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Tuesday, January 28, 2014

Sex, Love and Shakespeare!


Disclaimer: I was given a free copy of this book in exchange for an honest review. 

A lighthearted re-imagining of Shakespeare’s characters in a modern day tale of rekindled love, and sexual exploration. 

Beatriz is sex blogger who’s been stuck with trying to do a review of a sexual position manual at her sister’s wedding. Ben is the guy who got away and the best friend of her soon to be brother-in-law. So, of course, in classic Shakespearian situational comedy style, Ben ends up helping Bea out of (or rather into) a tight jam. 

It’s been a while since I’ve laughed so hard while reading about sex, which is refreshing and sorely lacking in the erotica genre. Misbehaving captures the bawdy, bordering on ridiculous humor of Shakespeare, while updating and adding an emotional resonance that surprised me. 

For the other Shakespeare nerds out there, please note that while this book is billed as a re-telling of Much Ado About Nothing, it is an condensed and edited re-telling. The story primarily focuses on the two primary couples Beatriz (Beatrice), Ben (Benedict), Claudia (Hero) and Henry (Claudio). None of the minor characters from the play were present (that I recognized), though the sassy bellboy, Keaton, felt like an homage to the many eccentric characters birthed from Shakespeare’s fertile imagination. 

I think it’s also important to note that the sex in Misbehaving is unlike most you find in popular erotica. The most notable difference being that it’s some of the most sex positive sex I’ve ever seen written. What I mean by sex positive is that neither Bea and Ben felt guilty or shameful about the sex. It is safe and consensual. Both take joy in their own bodies, as well as their partner’s body, and best of all they talk during sex. 

This might shatter a lot of people’s romantic fantasies about how sex works, but real people do this in real life, and it’s DAMN sexy. But I know that not everyone wants realism in their erotica, so if you’re one of them take note. I however, LOVE it.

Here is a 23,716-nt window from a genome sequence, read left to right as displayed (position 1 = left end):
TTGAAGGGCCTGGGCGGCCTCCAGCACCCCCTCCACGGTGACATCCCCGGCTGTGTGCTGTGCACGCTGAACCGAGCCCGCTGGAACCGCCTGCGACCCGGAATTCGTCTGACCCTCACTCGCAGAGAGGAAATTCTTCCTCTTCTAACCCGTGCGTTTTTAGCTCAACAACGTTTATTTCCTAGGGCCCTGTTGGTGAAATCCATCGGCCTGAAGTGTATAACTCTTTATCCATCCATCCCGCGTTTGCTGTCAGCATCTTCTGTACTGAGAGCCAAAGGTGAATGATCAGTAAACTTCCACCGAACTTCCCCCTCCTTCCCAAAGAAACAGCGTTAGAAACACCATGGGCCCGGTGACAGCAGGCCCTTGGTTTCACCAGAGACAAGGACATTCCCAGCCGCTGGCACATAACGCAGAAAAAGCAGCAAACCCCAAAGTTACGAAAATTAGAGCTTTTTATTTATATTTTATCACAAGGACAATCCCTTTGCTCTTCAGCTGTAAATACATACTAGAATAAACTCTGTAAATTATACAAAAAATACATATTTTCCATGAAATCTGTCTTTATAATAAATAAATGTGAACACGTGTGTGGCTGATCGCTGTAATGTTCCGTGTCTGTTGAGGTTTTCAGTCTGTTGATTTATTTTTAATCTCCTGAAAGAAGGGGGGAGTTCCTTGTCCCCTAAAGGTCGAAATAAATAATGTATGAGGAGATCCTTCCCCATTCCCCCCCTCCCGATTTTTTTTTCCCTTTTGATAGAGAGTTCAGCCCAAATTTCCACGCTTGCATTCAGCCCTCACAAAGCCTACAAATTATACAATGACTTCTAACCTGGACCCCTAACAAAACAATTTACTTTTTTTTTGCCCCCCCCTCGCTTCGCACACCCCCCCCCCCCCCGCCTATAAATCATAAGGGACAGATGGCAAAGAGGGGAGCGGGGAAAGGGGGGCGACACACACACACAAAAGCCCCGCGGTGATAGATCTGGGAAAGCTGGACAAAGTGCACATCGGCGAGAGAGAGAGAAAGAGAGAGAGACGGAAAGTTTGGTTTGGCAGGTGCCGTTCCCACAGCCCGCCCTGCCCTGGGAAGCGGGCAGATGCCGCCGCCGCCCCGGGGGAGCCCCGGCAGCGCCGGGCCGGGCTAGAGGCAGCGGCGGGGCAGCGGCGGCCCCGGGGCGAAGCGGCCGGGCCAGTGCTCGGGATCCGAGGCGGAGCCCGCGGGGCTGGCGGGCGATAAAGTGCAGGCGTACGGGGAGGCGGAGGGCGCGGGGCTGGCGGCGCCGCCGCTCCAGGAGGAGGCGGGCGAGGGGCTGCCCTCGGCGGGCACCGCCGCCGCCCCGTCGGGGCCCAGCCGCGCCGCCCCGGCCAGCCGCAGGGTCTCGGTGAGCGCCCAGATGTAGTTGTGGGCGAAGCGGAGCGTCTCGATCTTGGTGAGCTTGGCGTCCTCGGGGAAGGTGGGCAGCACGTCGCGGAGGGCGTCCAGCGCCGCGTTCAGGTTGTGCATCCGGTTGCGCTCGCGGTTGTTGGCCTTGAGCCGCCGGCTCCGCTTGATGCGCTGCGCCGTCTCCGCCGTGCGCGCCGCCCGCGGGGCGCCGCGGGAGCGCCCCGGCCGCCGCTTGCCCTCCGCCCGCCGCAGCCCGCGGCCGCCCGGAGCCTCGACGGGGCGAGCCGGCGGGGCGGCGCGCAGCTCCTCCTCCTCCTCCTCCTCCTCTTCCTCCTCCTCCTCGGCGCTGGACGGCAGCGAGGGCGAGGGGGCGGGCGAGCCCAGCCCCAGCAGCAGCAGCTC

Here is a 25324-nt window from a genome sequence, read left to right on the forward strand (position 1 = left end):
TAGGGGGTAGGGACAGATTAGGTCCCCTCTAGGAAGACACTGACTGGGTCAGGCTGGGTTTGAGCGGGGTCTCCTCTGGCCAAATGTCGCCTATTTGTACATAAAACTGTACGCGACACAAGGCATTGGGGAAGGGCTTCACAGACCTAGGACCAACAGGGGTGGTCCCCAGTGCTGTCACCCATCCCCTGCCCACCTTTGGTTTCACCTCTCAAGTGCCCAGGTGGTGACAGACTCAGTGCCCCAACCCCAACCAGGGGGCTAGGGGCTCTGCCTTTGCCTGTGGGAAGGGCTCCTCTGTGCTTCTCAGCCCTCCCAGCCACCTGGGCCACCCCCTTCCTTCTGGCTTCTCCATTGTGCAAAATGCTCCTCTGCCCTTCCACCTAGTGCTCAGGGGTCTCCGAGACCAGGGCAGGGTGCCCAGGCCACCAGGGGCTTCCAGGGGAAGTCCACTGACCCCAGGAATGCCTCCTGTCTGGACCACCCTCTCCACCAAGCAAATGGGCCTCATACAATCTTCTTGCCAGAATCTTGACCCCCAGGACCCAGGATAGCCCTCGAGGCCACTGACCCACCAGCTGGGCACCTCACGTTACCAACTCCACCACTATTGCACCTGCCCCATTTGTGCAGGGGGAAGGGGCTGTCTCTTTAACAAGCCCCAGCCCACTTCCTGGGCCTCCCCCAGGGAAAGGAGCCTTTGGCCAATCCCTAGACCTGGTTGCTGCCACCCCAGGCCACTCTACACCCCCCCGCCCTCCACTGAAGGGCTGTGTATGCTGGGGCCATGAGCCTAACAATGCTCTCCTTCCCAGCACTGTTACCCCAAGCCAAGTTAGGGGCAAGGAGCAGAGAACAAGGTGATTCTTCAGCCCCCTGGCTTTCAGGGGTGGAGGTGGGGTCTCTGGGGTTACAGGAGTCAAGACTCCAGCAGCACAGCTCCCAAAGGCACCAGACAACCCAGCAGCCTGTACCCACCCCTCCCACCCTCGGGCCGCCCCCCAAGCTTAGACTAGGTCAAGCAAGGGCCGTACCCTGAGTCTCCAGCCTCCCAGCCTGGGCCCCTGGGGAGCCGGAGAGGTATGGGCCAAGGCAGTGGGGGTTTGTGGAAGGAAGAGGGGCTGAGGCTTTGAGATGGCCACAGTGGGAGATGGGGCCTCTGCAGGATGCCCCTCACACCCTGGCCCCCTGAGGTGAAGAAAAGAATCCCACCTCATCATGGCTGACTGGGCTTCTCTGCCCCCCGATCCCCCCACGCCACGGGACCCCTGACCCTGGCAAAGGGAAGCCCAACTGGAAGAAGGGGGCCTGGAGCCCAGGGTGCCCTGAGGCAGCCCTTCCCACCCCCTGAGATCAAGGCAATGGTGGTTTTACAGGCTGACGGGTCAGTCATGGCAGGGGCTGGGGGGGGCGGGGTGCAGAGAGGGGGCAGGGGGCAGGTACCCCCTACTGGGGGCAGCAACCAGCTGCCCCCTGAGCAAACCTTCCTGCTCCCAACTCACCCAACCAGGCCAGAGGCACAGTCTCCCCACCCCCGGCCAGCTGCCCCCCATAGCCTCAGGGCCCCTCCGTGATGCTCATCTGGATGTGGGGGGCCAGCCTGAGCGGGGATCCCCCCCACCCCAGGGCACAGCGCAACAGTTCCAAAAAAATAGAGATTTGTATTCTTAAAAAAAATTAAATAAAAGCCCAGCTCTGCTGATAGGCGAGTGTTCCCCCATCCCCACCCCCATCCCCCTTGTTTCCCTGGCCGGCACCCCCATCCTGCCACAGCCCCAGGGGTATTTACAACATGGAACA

A big part of what captivated me about this story, and characters was how comfortable they were with sex in general and each other. Ben even reveals a little something about himself that I have NEVER seen a male lead in a mainstream romance ever do. I was so stunned and turned on I had to step away from the book.

Let’s talk about the sex. It was fantastic. Some of the hottest sex scenes I’ve read in erotica. Like I said earlier a big part of that was the realism and emotional connection between the characters. As for the terminology used (because I know certain words can trip up some readers) the primary words used in sex scenes are penis, vagina, vulva and clit/clitoris. How they were used made sense, and the sex scenes were extremely hot for me. For the record, I personally have a hard time finding the word vagina sexy (I’m more of a vulva kind of girl), but Reisz has an ability to frame a sex scene where the word didn’t detract from sexiness at all. 

Additional bonus to this all is the fact that Bea is a woman of color, and a naturalized US citizen, originally from El Salvador. She is a departure from the often offensive stereotypes of Latin women, and immigrants that we see in media. Bea is an intelligent, educated and empowered modern woman. While she’s happy to be an American citizen, she doesn’t forget where she came from. She also speaks in Spanish in parts of the story. Also something you rarely see, outside of a historical romance. Bea’s ethnicity isn’t a huge part of the story, but it does influence her character and it’s refreshing to see how a woman of color can be the lead in a story that isn’t an “issues” book. Also, there are no hints of fetishism about her skin tone or body, that is a common misstep in interracial romance novels.